Top Stan­ford physi­cist Shoucheng Zhang dies

China Daily - - TOP NEWS - By CHANG JUN in San Fran­cisco [email protected]­nadai­lyusa.com

Well-known Stan­ford Univer­sity physi­cist and en­tre­pre­neur Shoucheng Zhang has died at the age of 55.

The death of the prom­i­nent Chi­nese-Amer­i­can sci­en­tist was con­firmed in a Wed­nes­day email sent on be­half of Dan­hua Cap­i­tal, the ven­ture cap­i­tal com­pany he helped start.

“It’s with a heavy heart that we share with you the sud­den pass­ing of our beloved friend, the found­ing chair­man, pro­fes­sor Shoucheng Zhang, who passed away on Dec 1,” the email said. No cause of death was given, but me­dia re­ports cited fam­ily mem­bers as say­ing he had been bat­tling de­pres­sion.

The award-win­ning physi­cist was im­por­tant in aca­demic and high­tech in­no­va­tion cir­cles.

In 2013, Zhang es­tab­lished Dan­hua Cap­i­tal with Stan­ford doc­toral can­di­date Gu An­jia, hop­ing to nur­ture en­trepreneurs in the United States, em­power in­no­va­tion and strengthen cross-bor­der tech­nol­ogy and mar­ket in­te­gra­tion.

He su­per­vised many high-tech com­pe­ti­tions in Sil­i­con Val­ley, men­tored early-stage star­tups and was a key­note speaker at high-level tech­nol­ogy ex­changes.

“He has been an in­valu­able as­set, not only in aca­demics but also in tech fields,” said Tom Zhang, a San Jose-based in­vestor and in­dus­try ob­server. “We have lost a bril­liant mind and soul.”

A tenured pro­fes­sor in physics, ap­plied physics and elec­tri­cal en­gi­neer­ing at the prom­i­nent Cal­i­for­nia univer­sity, Zhang also was an aca­demi­cian of the Amer­i­can Academy of Sciences, a for­eign aca­demi­cian at the Chi­nese Academy of Sciences and a pro­fes­sor in the In­sti­tute for Ad­vanced Study at Ts­inghua Univer­sity.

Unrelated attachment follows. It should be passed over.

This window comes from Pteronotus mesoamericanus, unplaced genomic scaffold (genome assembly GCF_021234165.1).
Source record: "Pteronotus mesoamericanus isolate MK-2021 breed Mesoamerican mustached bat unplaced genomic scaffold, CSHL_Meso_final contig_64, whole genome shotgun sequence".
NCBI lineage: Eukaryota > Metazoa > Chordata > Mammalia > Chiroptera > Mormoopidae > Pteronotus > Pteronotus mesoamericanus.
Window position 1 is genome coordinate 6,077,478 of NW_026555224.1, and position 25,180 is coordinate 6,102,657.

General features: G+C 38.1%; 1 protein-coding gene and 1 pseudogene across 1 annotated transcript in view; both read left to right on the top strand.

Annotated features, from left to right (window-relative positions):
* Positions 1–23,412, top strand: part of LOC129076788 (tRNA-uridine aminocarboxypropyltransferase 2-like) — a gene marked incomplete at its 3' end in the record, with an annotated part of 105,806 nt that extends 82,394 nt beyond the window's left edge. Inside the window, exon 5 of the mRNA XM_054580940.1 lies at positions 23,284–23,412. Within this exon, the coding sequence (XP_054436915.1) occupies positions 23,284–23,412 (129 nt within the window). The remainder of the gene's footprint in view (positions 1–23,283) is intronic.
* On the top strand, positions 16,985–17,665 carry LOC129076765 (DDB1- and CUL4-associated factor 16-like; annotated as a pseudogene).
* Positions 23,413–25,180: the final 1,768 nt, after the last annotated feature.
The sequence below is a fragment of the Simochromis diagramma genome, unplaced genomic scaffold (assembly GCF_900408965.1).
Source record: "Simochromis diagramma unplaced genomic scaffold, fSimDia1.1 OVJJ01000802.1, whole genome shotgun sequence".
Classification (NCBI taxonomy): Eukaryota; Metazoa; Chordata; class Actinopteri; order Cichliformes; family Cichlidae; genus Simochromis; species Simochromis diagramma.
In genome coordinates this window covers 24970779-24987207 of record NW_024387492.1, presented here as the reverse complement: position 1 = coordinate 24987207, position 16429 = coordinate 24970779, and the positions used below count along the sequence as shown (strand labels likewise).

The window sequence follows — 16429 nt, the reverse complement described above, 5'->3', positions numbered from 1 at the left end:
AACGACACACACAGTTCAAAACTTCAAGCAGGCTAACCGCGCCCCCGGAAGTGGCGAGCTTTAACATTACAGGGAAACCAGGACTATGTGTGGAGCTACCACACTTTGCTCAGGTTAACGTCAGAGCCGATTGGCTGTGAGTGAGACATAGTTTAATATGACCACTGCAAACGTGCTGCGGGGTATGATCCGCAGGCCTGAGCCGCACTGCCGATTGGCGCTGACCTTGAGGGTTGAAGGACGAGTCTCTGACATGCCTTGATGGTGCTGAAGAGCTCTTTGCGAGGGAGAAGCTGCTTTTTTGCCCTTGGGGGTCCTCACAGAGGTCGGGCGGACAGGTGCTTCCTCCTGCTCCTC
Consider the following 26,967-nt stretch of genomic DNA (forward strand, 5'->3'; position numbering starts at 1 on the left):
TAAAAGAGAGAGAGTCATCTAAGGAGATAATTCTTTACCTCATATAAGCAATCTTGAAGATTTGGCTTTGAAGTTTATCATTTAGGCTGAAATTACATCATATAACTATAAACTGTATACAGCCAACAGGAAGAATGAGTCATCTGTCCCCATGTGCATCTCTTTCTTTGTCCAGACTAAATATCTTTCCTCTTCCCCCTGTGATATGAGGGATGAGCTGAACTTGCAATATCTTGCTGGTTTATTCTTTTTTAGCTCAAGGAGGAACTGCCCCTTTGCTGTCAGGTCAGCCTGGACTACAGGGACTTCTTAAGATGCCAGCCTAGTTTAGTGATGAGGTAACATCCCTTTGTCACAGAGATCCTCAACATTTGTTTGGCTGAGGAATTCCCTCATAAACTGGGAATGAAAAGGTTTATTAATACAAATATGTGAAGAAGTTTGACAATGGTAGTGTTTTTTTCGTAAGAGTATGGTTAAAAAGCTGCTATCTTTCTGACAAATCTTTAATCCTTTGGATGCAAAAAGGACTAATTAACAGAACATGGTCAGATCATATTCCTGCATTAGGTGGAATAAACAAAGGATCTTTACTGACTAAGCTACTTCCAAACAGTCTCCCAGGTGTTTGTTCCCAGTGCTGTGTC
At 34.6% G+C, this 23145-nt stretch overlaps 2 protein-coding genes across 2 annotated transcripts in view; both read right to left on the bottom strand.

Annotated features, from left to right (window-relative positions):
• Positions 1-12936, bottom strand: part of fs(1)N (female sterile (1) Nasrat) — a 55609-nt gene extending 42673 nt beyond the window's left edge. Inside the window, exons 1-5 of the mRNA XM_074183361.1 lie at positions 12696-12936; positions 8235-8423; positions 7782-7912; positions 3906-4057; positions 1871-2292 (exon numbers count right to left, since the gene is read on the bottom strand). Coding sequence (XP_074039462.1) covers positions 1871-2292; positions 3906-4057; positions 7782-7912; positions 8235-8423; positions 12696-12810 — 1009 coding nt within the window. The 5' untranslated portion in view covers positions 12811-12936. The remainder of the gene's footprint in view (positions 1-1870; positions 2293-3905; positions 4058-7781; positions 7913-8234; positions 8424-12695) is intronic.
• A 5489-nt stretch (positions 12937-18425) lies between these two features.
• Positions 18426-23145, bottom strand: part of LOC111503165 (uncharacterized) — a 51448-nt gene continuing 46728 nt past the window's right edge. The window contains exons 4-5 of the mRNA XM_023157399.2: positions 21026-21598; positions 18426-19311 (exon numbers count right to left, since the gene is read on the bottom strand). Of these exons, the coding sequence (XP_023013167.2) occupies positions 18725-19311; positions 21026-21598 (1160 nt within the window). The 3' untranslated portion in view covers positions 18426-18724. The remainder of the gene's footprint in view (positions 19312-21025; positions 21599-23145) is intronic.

Dan­hua of­fi­cials said the com­pany would con­tinue op­er­at­ing.

“Un­der Zhang’s lead­er­ship, we have formed a strong and co­he­sive team,” the email said. “We will carry out his un­ful­filled de­sires and stay the course to con­tinue his ef­forts, in­clud­ing push­ing for­ward in­no­va­tion and en­trepreneur­ship.”

A Shang­hai na­tive, Zhang en­tered Shang­hai-based Fu­dan Univer­sity in 1978 at the age of 15, ma­jor­ing in the­o­ret­i­cal physics. He was cho­sen for a merit-based schol­ar­ship to Ger­many, where he re­ceived his bach­e­lor’s de­gree in 1983 from Free Univer­sity of Ber­lin. In 1987, he re­ceived his doc­tor­ate from State Univer­sity of New York at Stony Brook, with No­bel lau­re­ate Chen-Ning Yang as his men­tor.

After join­ing Stan­ford, Zhang gained recog­ni­tion for spear­head­ing pi­o­neer­ing re­search on the in­trin­sic spin of the elec­tron and its mag­netic prop­er­ties, and on topo­log­i­cal in­su­la­tors.

Among the hon­ors he re­ceived were the Guggen­heim Fel­low­ship in 2007, the Hum­boldt Re­search Award in 2009, the EPS CMD Euro­physics Prize in 2010, the Oliver E. Buck­ley Con­densed Mat­ter Prize by the Amer­i­can Phys­i­cal So­ci­ety in 2011 and the Dirac Prize in 2012. In 2013, he and renowned physi­cist Stephen Hawk­ing were awarded the Physics Fron­tiers Prize. In ad­di­tion, he was the Thom­son Reuters Ci­ta­tion Lau­re­ate in 2014 and won the Ben­jamin Franklin Medal in 2015.

In an in­ter­view with China Daily, Zhang at­trib­uted his aca­demic achieve­ments to Stan­ford, which he called his source of hap­pi­ness.

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